John: Rebranding Pfizer was a huge project for us. While the branding effort was underway before the COVID-19 pandemic, we introduced the new identity as the company’s achievements in developing the breakthrough vaccine with BioNTech were being celebrated. It was an intense couple of months working remotely on the project, but the result was worth it. Collective awareness of Pfizer has skyrocketed in light of the pandemic and the company’s vaccine development, and it was crucial we created a new logo and identity that reflected both the company’s storied history and its bright future.
Amy: In terms of a career-related loss, on a personal level, leaving the gallery I was represented by before we started Team was difficult for me. To be represented by a gallery in New York, you have to be quite prolific as an artist and commit to producing multiple pieces of work. I felt like I didn’t fit in at the time, so I made the decision to leave. It was upsetting but it also pushed me into other avenues creatively. It wasn’t necessarily a loss as it helped me be creative in other ways that ultimately led me to where I am now.
What’s your secret to remain inspired and motivated?
John: We often think about other, much less desirable, things we could be doing professionally – this job can be stressful day to day but when you zoom out, we feel privileged to be doing something so creative, fun and fulfilling.
Which individuals and/or agencies do you gain inspiration from? Do you have any heroes in the industry?
John: When I was a student at SVA and a young designer, I looked up to a lot of the design ‘gods’ of the time, but as I’ve got older and as we’ve been running Team, I find that I gain more inspiration from our clients. Whether it’s a large corporation or a small start-up, the individuals, entrepreneurs, and business leaders we meet from so many different industries are super inspiring to us.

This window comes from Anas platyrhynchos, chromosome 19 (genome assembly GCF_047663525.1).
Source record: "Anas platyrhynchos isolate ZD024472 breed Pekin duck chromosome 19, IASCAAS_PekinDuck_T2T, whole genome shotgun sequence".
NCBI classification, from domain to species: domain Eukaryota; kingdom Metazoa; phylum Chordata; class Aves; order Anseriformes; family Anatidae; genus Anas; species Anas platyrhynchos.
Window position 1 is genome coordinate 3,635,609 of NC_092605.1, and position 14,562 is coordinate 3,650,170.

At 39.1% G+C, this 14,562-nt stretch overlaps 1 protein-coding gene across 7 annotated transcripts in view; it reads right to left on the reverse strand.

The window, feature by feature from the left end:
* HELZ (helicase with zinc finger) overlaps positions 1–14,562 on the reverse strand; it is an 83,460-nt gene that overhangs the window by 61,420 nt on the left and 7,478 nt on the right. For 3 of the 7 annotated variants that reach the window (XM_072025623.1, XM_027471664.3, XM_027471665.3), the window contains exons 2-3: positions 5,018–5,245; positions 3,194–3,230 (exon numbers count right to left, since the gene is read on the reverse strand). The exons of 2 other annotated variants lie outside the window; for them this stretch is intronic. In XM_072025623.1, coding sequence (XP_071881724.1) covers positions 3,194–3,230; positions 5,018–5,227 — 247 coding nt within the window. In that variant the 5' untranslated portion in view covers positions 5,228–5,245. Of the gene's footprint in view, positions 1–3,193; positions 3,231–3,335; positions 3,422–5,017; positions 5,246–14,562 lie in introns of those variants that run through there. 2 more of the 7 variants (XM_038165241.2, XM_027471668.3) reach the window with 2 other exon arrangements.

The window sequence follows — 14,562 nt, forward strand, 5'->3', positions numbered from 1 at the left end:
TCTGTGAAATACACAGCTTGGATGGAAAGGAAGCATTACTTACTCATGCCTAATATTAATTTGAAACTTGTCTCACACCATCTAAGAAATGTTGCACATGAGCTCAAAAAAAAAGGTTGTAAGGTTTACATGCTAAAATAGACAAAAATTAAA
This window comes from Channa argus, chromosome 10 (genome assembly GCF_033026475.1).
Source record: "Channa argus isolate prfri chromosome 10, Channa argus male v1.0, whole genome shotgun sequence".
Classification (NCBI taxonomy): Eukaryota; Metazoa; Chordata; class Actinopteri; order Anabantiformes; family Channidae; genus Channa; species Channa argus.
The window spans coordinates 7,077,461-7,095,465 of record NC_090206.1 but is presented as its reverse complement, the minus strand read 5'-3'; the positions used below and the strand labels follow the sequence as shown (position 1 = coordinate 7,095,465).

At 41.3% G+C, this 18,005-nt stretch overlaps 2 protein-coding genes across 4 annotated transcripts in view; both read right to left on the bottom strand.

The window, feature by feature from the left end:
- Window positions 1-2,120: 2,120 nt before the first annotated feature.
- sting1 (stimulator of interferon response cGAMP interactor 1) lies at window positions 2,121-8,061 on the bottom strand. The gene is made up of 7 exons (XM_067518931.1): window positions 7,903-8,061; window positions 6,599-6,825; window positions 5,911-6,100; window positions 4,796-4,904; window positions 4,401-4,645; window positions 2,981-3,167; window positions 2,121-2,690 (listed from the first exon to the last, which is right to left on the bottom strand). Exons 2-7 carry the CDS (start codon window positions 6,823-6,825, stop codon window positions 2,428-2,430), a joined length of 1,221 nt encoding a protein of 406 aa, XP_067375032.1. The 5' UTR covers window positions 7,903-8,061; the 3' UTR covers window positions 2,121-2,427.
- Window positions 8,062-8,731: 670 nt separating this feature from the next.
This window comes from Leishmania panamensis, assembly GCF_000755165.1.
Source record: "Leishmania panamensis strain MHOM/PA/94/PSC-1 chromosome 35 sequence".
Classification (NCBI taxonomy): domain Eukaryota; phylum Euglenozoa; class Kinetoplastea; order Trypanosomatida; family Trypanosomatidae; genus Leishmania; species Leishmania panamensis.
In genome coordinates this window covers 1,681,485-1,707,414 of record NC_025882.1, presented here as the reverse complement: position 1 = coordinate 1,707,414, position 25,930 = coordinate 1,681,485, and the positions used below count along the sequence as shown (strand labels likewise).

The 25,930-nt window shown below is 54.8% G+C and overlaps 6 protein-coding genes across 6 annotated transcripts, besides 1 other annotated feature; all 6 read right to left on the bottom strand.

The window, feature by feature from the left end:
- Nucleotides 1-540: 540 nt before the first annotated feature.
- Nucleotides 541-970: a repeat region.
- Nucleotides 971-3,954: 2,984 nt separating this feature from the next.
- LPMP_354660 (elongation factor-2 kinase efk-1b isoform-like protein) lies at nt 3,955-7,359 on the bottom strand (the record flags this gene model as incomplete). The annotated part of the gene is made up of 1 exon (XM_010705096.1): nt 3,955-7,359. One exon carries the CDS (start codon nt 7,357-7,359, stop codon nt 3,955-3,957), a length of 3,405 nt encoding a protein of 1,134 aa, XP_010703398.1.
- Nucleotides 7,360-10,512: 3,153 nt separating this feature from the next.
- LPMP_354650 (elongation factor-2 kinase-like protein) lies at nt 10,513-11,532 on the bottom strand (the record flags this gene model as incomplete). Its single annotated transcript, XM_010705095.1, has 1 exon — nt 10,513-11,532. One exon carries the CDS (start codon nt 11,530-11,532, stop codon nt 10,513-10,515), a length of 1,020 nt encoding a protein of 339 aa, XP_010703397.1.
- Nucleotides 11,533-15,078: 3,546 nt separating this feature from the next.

Also, when we speak to people who took risks to create businesses from scratch that they are passionate about, it’s really inspiring for our team. It’s fulfilling that we get to help them on their journeys and learn from them. As a studio, we don’t specialize in a certain industry because we learn so much from the different types of people and companies we work with every day.
Amy: We worked on the strategy and branding for Red Bull Arts, a non-commercial arts space dedicated to the cultivation and advancement of the arts, which was a really inspiring project to be involved in. Two young curators, Max Wolf and Candice Strongwater, saw the potential in the growth of corporate patronage, never sponsorship, for the arts and set up the organisation to support the production of new work by emerging and established artists and extend the boundaries of exhibition making. They were very passionate about giving back to the industry and the model they created was a generous one.
How has COVID-19 affected you?
Amy: It’s opened up opportunities to work with clients all over the world and businesses aren’t so sceptical about that. And cutting back on travel has given us and our team so much more time.
John: We did the Pfizer rebrand and several other projects remotely from all over the world, at all hours — we were doing the most important creative work of our careers, while trying to collaborate virtually for the first time. That experience really made us appreciate being in the studio together and reinforced those boundaries around protecting people’s time. The efficiency of being together again in the same time zone, in the same studio, means we can put our pencils down at the end of the day and pick it up tomorrow.
What is your biggest hope for 2021?
John: Each year we want to do better work than we did the year before and create projects that we’re proud of.
Amy: We’d like to grow the studio— maintaining momentum, achieving growth whilst sustaining the quality of our work is a big goal for us.